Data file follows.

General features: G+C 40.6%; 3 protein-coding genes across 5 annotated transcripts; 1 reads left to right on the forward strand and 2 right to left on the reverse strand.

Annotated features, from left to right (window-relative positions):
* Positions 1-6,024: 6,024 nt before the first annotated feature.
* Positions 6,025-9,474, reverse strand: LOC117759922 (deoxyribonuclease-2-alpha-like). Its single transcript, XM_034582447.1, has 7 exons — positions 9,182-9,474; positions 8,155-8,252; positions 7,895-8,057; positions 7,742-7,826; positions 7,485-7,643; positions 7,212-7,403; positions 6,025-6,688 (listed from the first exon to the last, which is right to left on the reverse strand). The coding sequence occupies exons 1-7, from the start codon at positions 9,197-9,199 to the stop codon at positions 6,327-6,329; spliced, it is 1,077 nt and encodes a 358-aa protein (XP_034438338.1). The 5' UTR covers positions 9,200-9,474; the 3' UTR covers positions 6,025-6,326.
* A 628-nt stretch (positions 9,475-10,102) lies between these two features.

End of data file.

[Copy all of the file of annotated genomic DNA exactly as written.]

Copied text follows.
General features: G+C 40.6%; 3 protein-coding genes across 5 annotated transcripts; 1 reads left to right on the forward strand and 2 right to left on the reverse strand.

Annotated features, from left to right (window-relative positions):
* Positions 1-6,024: 6,024 nt before the first annotated feature.
* Positions 6,025-9,474, reverse strand: LOC117759922 (deoxyribonuclease-2-alpha-like). Its single transcript, XM_034582447.1, has 7 exons — positions 9,182-9,474; positions 8,155-8,252; positions 7,895-8,057; positions 7,742-7,826; positions 7,485-7,643; positions 7,212-7,403; positions 6,025-6,688 (listed from the first exon to the last, which is right to left on the reverse strand). The coding sequence occupies exons 1-7, from the start codon at positions 9,197-9,199 to the stop codon at positions 6,327-6,329; spliced, it is 1,077 nt and encodes a 358-aa protein (XP_034438338.1). The 5' UTR covers positions 9,200-9,474; the 3' UTR covers positions 6,025-6,326.
* A 628-nt stretch (positions 9,475-10,102) lies between these two features.